TWU Law School: Freedom from Discrimination Over Freedom of Religion
In a controversial decision, the British Columbia Supreme Court has ruled in favour of Trinity Western University’s (TWU) plans to open a law school. The decision has overturned a previous decision by the Law Society of B.C. that removed their support for the proposed institution. There has been controversy surrounding TWU’s proposed law school since it became clear the University makes students sign a covenant that states they will uphold traditional biblical morals. Among many things, this covenant makes students agree that they will abstain from any “sexual intimacy that violates the sacredness of marriage between a man and a woman.” Many people are upset at the thought that a law school could come into effect that visibly does not support gay marriage.
In 2013, TWU received initial support from the Canadian Federation of Law Societies and the B.C. Government for their plans to build the law school. The Law Society of B.C. (LSBC) also gave their approval in April 2014. However, backlash from B.C. lawyers eventually led to a referendum in October 2014, where roughly 74 per cent of LSBC members participating in the vote voted against approving a TWU law school. As a result, LSBC withdrew their support.
In regards to the recent ruling, B.C. Supreme Court Chief Justice Christopher Hinkson criticized LSBC for – as he views it – treating TWU unfairly. He believes LSBC’s regulators, aptly called Benchers, neglected their responsibilities by calling the referendum on the proposed law school. He claims that the Benchers infringed on the University’s freedom of religion and, in his own words, “allowed the members the dictate.”
Hinkson wrote, “Even if I am wrong, and the Benchers had the authority to delegate to the members, I find that the decision was made without proper consideration and balancing of the charter rights at issue, and therefore cannot stand”.
Prior to the referendum, Hinkson believes the LSBC had done their responsibility by carefully reviewing the case before them and considering the constitutional rights involved. He went on further to write that “there is no basis upon which a conclusion would be drawn or any evidence from the Special General Meeting or the October Referendum proceedings that the LSBC’s membership considered, let alone balanced, the petitioners’ Charter rights against the competing right of the LGBTQ community.”
Similar controversies about the proposed law school have been taking place all over the country. Victoria, though initially supportive, withdrew support for TWU in December 2014. Both the Nova Scotia Barristers’ Society and the Law Society of Upper Canada refused to recognize any TWU law graduates. The Nova Scotia Supreme Court ended up ruling in favour of the University, but the Ontario Supreme Court ruled against it.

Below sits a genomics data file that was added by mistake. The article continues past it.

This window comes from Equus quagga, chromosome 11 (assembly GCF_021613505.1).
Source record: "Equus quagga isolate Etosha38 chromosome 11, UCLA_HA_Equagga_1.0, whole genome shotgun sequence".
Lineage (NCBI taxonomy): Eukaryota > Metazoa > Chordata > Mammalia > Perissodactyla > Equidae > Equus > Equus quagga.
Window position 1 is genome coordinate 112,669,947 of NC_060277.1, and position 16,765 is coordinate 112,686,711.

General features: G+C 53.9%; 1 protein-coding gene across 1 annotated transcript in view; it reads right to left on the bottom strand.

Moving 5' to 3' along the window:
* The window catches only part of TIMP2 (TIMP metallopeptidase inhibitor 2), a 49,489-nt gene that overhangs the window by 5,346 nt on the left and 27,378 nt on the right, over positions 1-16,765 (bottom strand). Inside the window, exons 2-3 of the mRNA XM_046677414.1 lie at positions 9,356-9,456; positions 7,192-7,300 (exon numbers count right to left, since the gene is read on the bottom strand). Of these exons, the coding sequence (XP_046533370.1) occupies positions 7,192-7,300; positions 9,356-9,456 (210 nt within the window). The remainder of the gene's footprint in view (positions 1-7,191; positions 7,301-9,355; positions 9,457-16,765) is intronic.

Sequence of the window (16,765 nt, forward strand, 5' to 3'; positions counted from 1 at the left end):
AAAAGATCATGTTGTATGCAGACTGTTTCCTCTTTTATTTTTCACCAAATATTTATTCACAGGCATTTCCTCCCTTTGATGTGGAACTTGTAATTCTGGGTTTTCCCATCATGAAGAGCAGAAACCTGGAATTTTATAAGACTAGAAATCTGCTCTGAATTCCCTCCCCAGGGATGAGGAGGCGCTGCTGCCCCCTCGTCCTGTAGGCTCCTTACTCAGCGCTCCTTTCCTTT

Supporters of the University are claiming that this is a human rights issue – it is infringing on the University as well as the potential students’ Charter-guaranteed right of freedom of religion. Some claim denying the law school may also violate freedoms of association, expression, and equality.
But what about the rights of the potential students it would be marginalizing if this law school came into reality?
The covenant may prohibit students from participating in a variety of behaviours – drugs and premarital sex, just to name a few – but there are clear parts of their covenant that discriminate against the LGBTQ community. Saying that students should not participate in a marriage that is not between a man and a woman is clearly stating TWU’s disapproval of gay marriage. This may not reflect the views of the entire student body at TWU, but this covenant represents the view of the institution and it effectively marginalizes homosexual individuals.
Canada became the fourth country in the world to legalize same-sex marriage on July 20, 2005. This meant that Canada recognized that everyone has a right to and that there is nothing wrong with marrying someone of the same-sex. The proposed law school wants to educate students in an environment that disagrees with this fundamentally found right upheld in Canada’s Constitution. It blatantly discriminates against people based on their sexual orientation. If a law school is allowed to educate potential defenders and interpreters of the Constitution in an environment that implies that the Constitution is wrong, what will happen to the rights we have fought to achieve for so long and hard?
Though the University may very well accept LGBTQ students for admissions, it does not mean they believe that these students should have the same right to marriage as heterosexual students. And that goes against something Canada has long upheld as a fundamental right for a person in order to pursue the life they want. Perhaps denying the law school is an interference with religious freedom, but I (and many others) believe that freedom from discrimination is a more fundamental right to uphold.
Denying this University a law school is not going to impede on a person’s everyday life, but promoting harmful, discriminatory beliefs regarding homosexuality will. The right to practice one’s religion should not infringe upon the rights of someone to live a life without the fear that their rights to a decent life will be impeded. There have been many devastating instances where religion has been used to rationalize laws that supported the discrimination of marginalized groups. The real question here is not merely whether TWU has a legal right to create a law school; it is about how far we are willing to go to accommodate controversial and even unconstitutional religious beliefs.